What You Need to Know About Business Equipment Financing and Leasing
Whether you're a wholesaler that needs a fleet of vehicles to distribute goods or a doctor's office that relies on the latest imaging technology to help patients, getting the right equipment is important to the success of your business. If you don't have the immediate funds to make the purchase, you have two choices to consider: business equipment financing and business equipment leasing.
Both options have advantages and disadvantages. If you're a business owner, it's important to understand how they work and how they impact your business.
Equipment financing vs. leasing
Financing involves taking out a loan to purchase a piece of equipment. Rates can vary depending on the type of equipment a business needs to purchase and the owner's credit history. And in a financing arrangement, the equipment often serves as collateral.
Similar to leasing a car, equipment leasing allows business owners to rent equipment from a leasing company for a period of time with a set monthly payment. In this arrangement, you don't own the equipment—you simply pay for its use. At the end of the lease, the business owners can return the equipment, purchase it or renew the lease.
Should I finance or lease equipment?
Business equipment financing can be a good choice if you plan on keeping the piece of equipment for a long time. Purchasing equipment gives your business a new asset, which can be helpful if you want to apply for a loan or line of credit in the future. And at the end of your loan, you own the equipment outright. In addition, financing often costs less in the long run, as lease arrangements are almost always more expensive than purchasing.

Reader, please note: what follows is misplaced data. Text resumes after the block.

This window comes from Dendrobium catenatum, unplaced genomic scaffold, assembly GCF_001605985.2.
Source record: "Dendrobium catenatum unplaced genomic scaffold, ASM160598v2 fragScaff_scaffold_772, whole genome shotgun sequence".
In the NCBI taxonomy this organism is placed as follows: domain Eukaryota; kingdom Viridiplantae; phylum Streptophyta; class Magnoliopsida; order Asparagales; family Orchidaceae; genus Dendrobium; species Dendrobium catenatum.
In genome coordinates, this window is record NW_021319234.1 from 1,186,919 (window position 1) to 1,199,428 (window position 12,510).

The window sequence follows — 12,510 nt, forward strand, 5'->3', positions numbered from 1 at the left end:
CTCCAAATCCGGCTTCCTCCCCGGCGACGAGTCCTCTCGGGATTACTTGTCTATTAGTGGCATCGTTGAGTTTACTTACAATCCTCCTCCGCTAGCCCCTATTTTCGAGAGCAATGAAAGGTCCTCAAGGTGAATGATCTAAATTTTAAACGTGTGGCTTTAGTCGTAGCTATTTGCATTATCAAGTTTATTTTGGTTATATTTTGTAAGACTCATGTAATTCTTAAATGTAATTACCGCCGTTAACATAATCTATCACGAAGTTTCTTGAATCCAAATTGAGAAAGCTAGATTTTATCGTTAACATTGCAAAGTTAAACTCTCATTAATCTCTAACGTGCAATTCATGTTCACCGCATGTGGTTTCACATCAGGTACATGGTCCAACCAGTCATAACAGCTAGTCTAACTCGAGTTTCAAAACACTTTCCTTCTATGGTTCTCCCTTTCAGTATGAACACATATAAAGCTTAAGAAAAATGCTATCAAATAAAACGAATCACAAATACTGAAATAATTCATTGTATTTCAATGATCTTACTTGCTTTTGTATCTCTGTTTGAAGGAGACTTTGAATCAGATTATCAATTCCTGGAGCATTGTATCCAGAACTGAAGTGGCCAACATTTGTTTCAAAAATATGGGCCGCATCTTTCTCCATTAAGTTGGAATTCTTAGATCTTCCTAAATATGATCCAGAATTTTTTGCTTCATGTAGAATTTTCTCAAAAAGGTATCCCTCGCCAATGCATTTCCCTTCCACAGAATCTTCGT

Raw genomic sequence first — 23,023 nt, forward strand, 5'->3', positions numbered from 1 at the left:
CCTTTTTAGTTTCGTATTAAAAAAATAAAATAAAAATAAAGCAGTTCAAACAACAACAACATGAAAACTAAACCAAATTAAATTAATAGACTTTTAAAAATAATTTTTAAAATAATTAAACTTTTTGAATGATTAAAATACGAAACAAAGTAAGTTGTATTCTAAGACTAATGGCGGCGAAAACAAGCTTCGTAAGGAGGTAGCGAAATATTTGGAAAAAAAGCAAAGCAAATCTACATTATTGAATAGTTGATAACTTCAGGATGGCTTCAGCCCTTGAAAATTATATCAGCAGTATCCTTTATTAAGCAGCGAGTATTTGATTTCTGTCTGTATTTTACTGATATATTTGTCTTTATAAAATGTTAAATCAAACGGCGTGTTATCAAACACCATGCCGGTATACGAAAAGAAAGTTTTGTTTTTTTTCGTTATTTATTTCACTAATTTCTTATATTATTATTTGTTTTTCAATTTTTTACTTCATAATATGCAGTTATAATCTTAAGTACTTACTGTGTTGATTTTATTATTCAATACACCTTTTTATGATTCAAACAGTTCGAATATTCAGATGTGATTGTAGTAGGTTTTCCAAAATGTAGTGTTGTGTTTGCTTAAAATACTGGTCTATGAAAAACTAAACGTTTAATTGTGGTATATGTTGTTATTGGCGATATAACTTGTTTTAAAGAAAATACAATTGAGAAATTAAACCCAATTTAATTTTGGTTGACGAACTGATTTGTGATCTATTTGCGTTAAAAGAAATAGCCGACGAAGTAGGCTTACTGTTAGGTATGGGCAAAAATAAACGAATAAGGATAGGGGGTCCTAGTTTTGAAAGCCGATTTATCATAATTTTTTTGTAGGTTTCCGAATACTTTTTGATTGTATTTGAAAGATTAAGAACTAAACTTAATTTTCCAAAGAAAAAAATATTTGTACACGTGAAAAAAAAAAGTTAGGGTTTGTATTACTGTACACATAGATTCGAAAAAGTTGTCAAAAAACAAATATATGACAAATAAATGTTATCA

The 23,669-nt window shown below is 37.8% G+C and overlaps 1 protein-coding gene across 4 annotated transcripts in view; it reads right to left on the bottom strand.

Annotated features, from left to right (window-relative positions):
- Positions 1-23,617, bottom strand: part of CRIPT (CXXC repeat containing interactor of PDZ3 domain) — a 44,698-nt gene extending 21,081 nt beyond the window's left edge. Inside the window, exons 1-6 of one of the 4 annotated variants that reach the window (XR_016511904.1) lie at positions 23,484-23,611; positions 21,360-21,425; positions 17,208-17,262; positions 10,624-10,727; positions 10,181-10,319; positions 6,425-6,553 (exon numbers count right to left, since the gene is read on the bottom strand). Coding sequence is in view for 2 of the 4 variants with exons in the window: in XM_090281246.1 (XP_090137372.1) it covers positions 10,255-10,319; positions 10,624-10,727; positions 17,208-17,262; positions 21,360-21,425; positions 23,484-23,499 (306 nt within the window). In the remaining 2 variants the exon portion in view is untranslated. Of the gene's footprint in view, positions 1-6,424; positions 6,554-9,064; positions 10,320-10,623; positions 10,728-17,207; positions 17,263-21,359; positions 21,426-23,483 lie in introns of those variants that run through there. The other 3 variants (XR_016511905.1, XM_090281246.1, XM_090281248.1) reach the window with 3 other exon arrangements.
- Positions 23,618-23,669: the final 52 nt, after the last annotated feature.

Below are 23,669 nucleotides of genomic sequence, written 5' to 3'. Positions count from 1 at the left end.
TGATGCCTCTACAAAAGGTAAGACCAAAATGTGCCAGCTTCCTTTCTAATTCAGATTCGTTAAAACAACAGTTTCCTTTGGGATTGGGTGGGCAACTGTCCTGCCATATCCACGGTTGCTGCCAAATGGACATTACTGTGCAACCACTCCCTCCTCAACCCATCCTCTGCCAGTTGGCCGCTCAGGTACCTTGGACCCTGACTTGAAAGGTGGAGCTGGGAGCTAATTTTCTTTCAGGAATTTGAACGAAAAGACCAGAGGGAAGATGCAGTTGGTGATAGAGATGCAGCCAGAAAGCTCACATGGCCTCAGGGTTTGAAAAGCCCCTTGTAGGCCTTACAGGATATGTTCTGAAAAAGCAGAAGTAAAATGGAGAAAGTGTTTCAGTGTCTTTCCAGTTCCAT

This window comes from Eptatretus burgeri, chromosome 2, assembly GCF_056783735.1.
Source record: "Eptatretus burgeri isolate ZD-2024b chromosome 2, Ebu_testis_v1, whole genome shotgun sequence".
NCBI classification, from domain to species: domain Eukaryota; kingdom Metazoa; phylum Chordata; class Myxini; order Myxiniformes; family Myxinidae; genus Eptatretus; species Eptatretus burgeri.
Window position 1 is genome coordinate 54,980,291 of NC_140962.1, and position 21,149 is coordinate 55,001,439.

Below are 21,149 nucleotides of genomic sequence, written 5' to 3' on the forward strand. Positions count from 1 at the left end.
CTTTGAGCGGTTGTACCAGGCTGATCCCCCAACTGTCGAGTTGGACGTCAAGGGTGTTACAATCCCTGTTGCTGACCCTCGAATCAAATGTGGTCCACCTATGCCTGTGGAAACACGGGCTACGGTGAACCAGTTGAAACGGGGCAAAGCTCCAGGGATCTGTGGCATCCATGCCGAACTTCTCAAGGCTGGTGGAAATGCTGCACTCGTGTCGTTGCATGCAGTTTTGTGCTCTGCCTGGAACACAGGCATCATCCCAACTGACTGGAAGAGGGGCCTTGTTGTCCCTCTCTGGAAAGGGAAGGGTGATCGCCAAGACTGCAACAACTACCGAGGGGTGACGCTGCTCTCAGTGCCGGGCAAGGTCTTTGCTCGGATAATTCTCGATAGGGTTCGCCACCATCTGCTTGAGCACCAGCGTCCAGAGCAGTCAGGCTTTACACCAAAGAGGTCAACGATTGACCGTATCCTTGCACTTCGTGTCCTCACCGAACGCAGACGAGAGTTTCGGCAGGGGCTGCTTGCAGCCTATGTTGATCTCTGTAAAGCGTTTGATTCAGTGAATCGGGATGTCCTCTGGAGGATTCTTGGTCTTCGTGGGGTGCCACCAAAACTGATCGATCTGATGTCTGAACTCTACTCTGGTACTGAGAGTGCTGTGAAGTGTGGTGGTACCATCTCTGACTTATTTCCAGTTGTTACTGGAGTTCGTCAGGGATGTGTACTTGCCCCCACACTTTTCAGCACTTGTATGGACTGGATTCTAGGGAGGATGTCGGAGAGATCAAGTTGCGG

Lease arrangements allow you to use your cash in other areas of your business, as payments are often lower than financing. Another benefit is that leasing lets you acquire the newest equipment, so you can stay up to date on the technology and trends in your industry.
Business owners often choose a lease when they don't plan to keep the equipment long-term. Lease terms typically last between 24 and 72 months. Leasing allows you to try it out and decide if you want to commit funds to its purchase. And with leases, you don't have to worry about selling or disposing of old equipment when it's no longer of use.
According to Section 179 of the IRS Tax Code, equipment leasing and financing may both offer tax incentives. Capital lease payments are deductible as regular business expenses. If you finance the purchase, you can deduct 100% of the cost of the equipment up to $1 million. Previously, business owners had to divide and amortize the purchase price over the expected lifetime of the asset.
Whether you decide to lease or finance, make sure you research and understand the details of the arrangement before bringing that new piece of technology into your business. Choosing the best option will help you maximize your cash flow and realize your long-term business goals so you can grow and thrive in the future.
Financial insights for your business
This information is provided for educational purposes only and should not be relied on or interpreted as accounting, financial planning, investment, legal or tax advice. First Citizens Bank (or its affiliates) neither endorses nor guarantees this information, and encourages you to consult a professional for advice applicable to your specific situation.